Playboy Cartoon Editor Michelle Urry
Urry emphasized the importance of Playboy to the cartoon crowd by stating, "I buy approximately a million dollars worth of cartoons a year!" Besides her editorial duties at Playboy, Urry also serves as cartoon editor or consultant on other magazines like Good Housekeeping, The Cousteau Society, Modern Maturity and even an unnamed religious magazine. They all have their slants and restrictions. Modern Maturity doesn't want any cartoons about politics, money or sex. "The Cousteau Society doesn't like cartoons that make fun of 'tree huggers' or Smokey the Bear."
Urry showed many slides of gag cartoons from Playboy to show off the wide range of subject matter and approaches. Besides the expected sexy cartoons, many had political or social commentary.
Al Feldstein was the editor of Mad Magazine for over three decades. He told the festival audience about his beginnings in the comic book business and the career path that led to Mad. In the late 1940s, Bill Gaines became publisher of EC Comics after his father Max died in a boating accident. Being new, Gaines followed the current business model—flood the market with whatever type of comic book was popular at the moment.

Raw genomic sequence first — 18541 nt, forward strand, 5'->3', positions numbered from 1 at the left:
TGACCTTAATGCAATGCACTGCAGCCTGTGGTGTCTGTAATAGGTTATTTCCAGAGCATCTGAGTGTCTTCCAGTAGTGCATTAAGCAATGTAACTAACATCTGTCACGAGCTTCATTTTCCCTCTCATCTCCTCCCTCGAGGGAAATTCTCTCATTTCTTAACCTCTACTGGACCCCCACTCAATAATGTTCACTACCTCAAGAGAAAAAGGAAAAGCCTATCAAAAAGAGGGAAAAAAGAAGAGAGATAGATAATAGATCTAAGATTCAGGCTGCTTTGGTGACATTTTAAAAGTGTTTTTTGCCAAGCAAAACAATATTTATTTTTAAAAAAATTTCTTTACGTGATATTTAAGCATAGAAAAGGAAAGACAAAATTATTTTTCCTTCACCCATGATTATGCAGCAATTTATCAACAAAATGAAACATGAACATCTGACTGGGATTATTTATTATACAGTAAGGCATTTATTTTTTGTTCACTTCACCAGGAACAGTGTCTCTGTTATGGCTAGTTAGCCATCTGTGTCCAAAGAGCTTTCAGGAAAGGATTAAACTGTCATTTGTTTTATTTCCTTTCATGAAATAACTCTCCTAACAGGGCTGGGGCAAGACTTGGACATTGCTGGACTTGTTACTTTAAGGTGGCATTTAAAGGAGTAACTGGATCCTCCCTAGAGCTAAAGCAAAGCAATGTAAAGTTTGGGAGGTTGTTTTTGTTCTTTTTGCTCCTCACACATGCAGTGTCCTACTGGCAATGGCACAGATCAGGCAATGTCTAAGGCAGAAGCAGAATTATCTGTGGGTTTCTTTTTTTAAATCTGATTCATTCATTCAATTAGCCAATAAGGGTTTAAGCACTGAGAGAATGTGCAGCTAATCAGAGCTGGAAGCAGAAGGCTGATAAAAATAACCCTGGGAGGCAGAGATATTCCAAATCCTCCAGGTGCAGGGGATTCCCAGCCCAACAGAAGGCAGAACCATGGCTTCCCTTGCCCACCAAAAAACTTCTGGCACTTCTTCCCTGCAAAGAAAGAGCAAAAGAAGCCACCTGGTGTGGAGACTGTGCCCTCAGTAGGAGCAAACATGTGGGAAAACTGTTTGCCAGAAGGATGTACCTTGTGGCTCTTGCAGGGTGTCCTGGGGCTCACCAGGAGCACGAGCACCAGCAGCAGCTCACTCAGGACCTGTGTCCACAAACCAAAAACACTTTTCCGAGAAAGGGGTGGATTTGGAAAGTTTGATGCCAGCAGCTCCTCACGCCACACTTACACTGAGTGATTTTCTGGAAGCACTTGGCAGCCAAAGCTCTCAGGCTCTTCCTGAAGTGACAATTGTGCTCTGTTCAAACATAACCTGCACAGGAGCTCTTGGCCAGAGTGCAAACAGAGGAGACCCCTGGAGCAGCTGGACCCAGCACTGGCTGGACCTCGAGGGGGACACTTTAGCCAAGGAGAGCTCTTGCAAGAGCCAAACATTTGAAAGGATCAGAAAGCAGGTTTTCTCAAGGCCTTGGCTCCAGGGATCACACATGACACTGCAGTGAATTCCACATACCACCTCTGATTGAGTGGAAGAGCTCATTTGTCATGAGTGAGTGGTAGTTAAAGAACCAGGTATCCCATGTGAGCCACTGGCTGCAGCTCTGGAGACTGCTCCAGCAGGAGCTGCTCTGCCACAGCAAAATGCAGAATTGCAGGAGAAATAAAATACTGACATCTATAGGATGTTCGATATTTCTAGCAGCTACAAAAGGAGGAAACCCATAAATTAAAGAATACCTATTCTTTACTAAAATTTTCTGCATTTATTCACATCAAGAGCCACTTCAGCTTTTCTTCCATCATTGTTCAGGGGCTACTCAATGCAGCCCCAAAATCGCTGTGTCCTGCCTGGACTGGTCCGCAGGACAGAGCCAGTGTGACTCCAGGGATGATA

Feldstein joined EC to produce a teenage comic called Going Steady with Peggy—modeled after the Archie comic books. It ceased publication when the teenage comic fad ended.
Joe Simon and Jack Kirby created a sensation with the first romance comic books. They became the best selling titles on the market. Fieldstein started drawing romance comics for EC. When sales dropped, Gaines looked for the next trend.
One day, Al said to Bill, "This is really dumb. You're publishing what sells. When the trend dies, you die. Stop being an imitator, be an innovator."
Together, they hatched the idea of producing a line of horror comic books. Then Gaines suggested they try science fiction. Feldstein had never read any but took to the genre quickly after reading a pile of sci fi pulp magazines.